The drought, which has just dropped a few inches in Northern California since July, leaves officials with little alternative but to cut allocations, meaning fields with seasonal or row crops such as broccoli, spinach, tomatoes, and beans may remain fallow.
Anthea Hansen, Acting General Manager of the Del Puerto Water District, said they are making every effort possible to maintain and replenish their water. Currently, the Del Puerto Water District is dependent on federal water projects to distribute some 90,000 acre-feet of water to local farmers in a narrow stretch from Tracy to Los Banos.
Right now the district believes 15,000 to 20,000 acres in that area could remain fallow. Permanent crops such as almonds and walnuts will receive water, and those that conserved will also receive water from previous years, but Hansen says she believes later this spring the federal government will come back with no water allocations for the West Side for the first time in history.
“We’re looking for water actively throughout the state,” she said. “We’re looking throughout all the normal supplemental channels. No one is receiving water and no one has water available.”
There is about 20,000 acre-feet of water for those growers who have conserved in previous years, but now all growers are entitled to that water, which sits in the San Luis Reservoir just outside of Los Banos.
For customers of the Patterson Irrigation District in east Patterson, the picture is less clear and no more optimistic, said Peter Rietkerk, general manager there.
Patterson Irrigation District, which has water rights to the San Joaquin River that date back prior to 1914, will have some water from the river, he said. How much, however, is anyone’s guess.
“It is a very fluid situation,” Reitkerk said in all seriousness. “The State Water Quality Control Board is considering various different modifications to operators from the river. I wish we had a better idea.”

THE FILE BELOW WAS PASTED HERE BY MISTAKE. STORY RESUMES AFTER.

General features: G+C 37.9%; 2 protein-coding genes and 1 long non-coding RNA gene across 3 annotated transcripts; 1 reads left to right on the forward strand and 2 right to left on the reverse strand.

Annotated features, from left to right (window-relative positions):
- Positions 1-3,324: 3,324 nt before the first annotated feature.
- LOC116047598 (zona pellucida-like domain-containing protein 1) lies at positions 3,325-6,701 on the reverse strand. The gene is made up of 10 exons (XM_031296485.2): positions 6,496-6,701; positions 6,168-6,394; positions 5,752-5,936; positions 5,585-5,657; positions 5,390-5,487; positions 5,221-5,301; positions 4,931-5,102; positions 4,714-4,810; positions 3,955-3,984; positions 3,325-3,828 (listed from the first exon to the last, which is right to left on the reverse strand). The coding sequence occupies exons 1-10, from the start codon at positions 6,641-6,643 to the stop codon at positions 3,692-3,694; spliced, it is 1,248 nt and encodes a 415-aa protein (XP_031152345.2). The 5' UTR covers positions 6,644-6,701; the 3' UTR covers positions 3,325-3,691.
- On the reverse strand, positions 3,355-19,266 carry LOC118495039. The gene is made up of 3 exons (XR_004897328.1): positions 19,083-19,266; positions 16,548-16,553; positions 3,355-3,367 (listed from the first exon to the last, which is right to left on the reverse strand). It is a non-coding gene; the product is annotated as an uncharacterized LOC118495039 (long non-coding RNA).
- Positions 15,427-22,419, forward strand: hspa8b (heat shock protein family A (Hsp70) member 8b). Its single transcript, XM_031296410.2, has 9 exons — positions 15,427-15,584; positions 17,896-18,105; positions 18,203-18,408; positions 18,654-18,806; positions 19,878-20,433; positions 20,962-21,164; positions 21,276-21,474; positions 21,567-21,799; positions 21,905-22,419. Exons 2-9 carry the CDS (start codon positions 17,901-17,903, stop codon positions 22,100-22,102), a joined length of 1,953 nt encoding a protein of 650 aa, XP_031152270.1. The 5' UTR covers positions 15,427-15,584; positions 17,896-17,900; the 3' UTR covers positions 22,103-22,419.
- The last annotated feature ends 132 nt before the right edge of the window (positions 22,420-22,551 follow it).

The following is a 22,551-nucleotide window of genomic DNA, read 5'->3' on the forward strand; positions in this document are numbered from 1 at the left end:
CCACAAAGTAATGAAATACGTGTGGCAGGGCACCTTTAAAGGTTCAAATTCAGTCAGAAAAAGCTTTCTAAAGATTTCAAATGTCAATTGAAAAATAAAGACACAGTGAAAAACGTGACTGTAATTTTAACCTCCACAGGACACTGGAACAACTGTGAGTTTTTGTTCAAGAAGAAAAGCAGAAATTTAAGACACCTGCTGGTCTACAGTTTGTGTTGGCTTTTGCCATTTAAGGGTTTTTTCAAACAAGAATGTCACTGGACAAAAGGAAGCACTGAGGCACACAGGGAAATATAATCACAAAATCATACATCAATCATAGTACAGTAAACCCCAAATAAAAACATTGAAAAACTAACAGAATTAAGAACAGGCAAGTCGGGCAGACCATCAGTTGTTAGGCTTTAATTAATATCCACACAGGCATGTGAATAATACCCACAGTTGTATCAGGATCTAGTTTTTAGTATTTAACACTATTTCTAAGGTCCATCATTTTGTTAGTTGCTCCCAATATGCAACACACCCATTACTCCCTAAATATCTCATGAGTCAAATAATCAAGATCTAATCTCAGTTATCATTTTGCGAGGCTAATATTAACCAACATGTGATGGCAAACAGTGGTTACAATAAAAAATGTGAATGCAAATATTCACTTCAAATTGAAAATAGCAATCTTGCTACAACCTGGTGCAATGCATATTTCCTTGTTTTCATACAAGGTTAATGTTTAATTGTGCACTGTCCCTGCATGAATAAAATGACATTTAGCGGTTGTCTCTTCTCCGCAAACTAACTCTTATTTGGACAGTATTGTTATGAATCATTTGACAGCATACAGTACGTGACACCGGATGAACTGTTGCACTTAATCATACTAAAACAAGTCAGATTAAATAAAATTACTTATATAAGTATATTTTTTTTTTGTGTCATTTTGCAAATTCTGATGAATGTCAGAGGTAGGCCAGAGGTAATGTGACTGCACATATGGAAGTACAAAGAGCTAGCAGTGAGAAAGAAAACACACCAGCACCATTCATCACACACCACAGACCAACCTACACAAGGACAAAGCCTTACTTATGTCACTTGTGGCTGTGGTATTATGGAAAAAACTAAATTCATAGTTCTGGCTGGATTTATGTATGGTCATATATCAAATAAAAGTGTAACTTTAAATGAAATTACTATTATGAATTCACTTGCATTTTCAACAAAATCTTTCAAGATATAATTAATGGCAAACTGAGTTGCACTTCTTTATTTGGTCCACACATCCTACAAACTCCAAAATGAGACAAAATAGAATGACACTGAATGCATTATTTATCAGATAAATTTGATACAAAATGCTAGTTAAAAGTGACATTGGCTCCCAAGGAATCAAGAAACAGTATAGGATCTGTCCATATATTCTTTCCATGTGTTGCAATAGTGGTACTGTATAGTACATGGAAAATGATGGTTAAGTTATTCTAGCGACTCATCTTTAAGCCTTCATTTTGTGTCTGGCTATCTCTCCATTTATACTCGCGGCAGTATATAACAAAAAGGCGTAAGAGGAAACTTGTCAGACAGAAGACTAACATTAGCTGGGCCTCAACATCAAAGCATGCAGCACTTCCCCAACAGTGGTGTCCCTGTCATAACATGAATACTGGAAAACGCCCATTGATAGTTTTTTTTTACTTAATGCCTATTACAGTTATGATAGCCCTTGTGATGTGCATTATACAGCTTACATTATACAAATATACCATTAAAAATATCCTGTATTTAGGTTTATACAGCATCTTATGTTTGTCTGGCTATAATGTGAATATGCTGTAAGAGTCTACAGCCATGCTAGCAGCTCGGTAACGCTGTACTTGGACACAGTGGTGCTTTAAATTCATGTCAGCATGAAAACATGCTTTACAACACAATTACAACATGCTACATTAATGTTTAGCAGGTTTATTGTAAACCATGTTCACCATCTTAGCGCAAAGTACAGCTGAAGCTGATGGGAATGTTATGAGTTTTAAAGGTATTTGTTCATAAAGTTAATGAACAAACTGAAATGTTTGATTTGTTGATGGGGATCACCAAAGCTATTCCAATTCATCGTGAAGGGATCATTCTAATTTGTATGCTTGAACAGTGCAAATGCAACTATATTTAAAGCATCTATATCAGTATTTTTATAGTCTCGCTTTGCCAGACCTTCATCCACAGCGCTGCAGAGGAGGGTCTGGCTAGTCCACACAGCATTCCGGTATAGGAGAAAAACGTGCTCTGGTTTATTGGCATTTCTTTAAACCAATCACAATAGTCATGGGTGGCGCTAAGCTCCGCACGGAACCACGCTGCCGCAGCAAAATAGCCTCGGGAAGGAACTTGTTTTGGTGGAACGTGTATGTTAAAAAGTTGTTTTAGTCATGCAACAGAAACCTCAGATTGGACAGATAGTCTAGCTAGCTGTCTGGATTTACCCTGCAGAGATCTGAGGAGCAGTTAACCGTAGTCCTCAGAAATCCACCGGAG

Reitkerk said he told growers last week that they could guarantee six inches per acre for irrigation. After that, it depends on what the state board does and how much water comes through the river, he said.
In a normal year, farmers attached to the Patterson Irrigation District can count on two feet of water per acre, he said.
“It’s a tough year because of the drought,” he said. “These growers are well aware of the situation. We’re going to try and manage the best we can.”
Farmer and Stanislaus County Supervisor Chairman Jim DeMartini said he is meeting with irrigation district folks to try and find solutions.
The situation isn’t just bad for the West Side.
“It’s a very dire situation,” DeMartini said. “We got by last year but had to cut back some. Neither Turlock Irrigation District nor Modesto Irrigation District will have water sufficient for year-round crops. There is long term consequences if we pump from wells.”
DeMartini said domestic groundwater cannot be dried up, either.
“No one has water for sale,” he said. “We are short developing a plan.”
State and Federal authorities last week announced efforts to alleviate some of the Central Valley’s water crisis by attempting to join forces to share water between federal and state project. The California Department of Water Resources and the U.S. Bureau of Reclamation has petitioned the State Water Resources Control Board to exchange water in areas served by the State Water Project and the federal Central Valley Project.
Department of Water Resources Director Mark Cowin said it could lead to efficient use of limited resources.
“We look forward to working with the state water board to maximize the beneficial use of available water supplies in this extraordinary year,” he said.
In his Jan. 17 emergency drought declaration, Gov. Pat Brown directed the Department of Water Resources, which operates the State Water Project, to submit the petition in cooperation with the federal Bureau of Reclamation, which operates the Central Valley Project.